2. Personalize and expand learning opportunities. The educational system of the future will be personalized, which means that learning opportunities will cater to the student’s individual needs. There is a difference between blended learning and personalized learning. The former refers to a mix of online technology instruction in addition to traditional classroom teaching; the latter refers to instruction in which students progressively learn based on their own starting point. New technology apps make this personalized learning possible. Additionally, the timeframe of learning is gradually expanding, and the school day and the school year are lengthening. Broadband initiatives seeking to remedy the digital divide such as the CDE’s No Child Left Offline are a key part of this transformation, ensuring that every student has access to the internet. As personalized and extended learning become more important, rapid, ongoing formative assessment becomes increasingly critical. Common Core Standards are a first step in this process of deeper personalized learning, but there will be other steps along the way.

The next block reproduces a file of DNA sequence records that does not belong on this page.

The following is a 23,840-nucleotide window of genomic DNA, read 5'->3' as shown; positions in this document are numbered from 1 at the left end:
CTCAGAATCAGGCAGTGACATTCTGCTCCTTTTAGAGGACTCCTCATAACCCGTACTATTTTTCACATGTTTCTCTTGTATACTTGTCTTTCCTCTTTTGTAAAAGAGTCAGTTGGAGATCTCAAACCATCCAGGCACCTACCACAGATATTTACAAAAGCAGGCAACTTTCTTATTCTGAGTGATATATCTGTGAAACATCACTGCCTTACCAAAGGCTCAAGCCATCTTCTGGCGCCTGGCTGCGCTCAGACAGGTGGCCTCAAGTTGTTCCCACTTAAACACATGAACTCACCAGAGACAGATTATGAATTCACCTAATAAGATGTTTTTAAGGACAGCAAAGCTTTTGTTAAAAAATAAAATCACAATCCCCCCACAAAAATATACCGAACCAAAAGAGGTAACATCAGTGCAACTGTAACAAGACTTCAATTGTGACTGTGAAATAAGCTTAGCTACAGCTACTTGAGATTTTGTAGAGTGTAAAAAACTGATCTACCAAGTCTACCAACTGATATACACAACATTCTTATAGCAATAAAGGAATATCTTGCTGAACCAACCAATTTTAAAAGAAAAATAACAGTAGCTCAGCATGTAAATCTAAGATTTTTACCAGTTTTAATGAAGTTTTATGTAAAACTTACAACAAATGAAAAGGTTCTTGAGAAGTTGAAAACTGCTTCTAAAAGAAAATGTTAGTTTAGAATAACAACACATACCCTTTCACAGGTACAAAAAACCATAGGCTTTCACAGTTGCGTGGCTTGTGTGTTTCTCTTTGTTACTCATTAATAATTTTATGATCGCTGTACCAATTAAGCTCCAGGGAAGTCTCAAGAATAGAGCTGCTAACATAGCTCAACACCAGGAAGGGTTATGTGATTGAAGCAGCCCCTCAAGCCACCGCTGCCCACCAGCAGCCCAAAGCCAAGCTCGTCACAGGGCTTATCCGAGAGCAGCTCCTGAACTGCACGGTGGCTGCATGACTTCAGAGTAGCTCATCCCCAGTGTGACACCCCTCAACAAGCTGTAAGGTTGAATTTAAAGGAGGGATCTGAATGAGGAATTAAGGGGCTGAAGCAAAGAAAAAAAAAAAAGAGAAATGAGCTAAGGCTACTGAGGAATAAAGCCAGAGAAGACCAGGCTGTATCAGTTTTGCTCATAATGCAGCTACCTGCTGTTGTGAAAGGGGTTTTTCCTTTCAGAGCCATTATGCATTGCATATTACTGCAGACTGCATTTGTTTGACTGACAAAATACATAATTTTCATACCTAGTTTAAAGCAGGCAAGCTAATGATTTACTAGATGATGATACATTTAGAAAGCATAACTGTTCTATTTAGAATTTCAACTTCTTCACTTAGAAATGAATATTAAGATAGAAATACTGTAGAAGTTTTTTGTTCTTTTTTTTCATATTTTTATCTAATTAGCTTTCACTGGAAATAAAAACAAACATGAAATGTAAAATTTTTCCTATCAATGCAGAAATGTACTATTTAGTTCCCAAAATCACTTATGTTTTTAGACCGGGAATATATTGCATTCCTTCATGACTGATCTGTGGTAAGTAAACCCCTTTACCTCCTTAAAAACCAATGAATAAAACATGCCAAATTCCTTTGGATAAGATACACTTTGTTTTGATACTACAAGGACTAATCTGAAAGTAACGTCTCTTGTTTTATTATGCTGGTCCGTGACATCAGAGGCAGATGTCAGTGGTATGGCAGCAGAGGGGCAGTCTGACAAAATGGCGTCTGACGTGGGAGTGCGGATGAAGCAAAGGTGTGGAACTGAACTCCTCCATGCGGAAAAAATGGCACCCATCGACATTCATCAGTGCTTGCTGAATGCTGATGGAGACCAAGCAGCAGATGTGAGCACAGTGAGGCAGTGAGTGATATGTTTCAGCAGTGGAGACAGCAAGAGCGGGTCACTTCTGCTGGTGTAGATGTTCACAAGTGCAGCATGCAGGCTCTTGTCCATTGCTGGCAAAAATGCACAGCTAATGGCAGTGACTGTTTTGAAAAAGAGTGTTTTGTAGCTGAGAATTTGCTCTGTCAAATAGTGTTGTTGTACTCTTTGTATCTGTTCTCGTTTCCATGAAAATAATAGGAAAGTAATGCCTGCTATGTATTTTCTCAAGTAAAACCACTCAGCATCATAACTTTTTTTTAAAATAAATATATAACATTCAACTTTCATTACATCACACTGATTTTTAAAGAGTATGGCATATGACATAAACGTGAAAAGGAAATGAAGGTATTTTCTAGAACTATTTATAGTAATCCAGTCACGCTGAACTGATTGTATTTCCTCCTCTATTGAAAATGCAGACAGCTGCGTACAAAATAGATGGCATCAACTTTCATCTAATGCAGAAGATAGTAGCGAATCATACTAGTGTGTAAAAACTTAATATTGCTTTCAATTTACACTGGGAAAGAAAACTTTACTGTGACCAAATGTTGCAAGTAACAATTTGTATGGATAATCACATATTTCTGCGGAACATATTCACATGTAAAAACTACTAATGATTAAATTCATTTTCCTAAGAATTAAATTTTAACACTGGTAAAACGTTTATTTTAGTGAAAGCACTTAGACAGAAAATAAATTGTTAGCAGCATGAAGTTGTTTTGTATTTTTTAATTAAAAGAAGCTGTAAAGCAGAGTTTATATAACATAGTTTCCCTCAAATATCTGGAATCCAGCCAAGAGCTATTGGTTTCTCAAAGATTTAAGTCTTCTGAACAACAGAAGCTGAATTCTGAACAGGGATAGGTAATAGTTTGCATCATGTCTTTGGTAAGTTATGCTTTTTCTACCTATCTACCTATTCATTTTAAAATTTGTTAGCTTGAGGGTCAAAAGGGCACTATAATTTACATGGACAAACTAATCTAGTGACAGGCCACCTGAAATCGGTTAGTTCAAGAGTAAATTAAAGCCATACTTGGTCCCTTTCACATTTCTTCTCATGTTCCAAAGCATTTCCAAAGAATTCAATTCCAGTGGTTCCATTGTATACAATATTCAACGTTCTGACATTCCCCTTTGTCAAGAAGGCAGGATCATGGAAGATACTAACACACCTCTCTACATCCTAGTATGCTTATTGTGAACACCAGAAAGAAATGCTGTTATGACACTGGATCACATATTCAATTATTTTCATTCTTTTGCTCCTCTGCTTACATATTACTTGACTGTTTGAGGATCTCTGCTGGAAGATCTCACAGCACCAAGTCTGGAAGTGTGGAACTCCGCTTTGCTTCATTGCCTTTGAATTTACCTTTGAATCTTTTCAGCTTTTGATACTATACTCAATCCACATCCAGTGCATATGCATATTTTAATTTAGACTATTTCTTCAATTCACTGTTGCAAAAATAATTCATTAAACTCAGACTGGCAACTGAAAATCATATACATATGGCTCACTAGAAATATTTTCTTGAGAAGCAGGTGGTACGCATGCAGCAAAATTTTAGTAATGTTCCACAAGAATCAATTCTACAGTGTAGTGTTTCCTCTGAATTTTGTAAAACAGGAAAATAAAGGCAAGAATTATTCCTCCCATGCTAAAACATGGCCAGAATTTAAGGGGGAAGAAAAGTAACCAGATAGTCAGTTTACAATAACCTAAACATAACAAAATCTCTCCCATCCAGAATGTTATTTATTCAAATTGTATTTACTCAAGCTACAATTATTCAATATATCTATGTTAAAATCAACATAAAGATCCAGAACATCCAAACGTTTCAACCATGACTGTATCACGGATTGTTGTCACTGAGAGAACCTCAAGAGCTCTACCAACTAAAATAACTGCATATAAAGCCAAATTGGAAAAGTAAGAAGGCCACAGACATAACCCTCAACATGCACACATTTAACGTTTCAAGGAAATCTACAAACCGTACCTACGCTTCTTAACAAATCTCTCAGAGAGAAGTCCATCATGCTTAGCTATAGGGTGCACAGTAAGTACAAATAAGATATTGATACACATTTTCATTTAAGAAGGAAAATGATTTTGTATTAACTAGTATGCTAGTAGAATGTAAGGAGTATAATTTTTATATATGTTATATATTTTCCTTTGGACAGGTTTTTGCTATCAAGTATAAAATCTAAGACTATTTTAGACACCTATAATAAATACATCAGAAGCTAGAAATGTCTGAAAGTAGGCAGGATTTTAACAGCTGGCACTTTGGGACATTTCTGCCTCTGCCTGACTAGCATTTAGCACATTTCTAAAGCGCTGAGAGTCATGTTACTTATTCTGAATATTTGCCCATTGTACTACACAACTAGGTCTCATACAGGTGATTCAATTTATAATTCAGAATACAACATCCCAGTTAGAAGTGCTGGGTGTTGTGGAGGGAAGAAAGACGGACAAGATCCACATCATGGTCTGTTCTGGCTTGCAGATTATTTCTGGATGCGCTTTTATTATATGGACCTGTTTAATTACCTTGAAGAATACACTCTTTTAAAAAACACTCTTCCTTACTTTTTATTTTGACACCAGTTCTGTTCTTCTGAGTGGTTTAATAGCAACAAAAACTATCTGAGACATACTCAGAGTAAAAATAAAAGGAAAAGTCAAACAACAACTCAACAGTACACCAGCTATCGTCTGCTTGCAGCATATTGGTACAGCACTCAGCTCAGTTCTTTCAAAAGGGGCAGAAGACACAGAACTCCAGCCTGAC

3. Align the entire regional educational system vertically and horizontally and ensure accountability at all levels. The educational system is expanding to include all the structures that impact the student’s development from cradle to career. These formative structures include: family, community, school, school district, county and city government, nonprofit service providers, community colleges and four-year colleges and universities, and the state and federal government. This is a complex system with many moving parts, and the most important action we can take to harness innovation for the benefit of every student is to align the entire system vertically (ie. the P-16 pipeline) and horizontally (ie. geographically) to ensure that regional educational systems succeed.  Accountability and metrics at all levels are essential, and data-sharing management, research-based metrics, and a larger conversation about student privacy are all critical.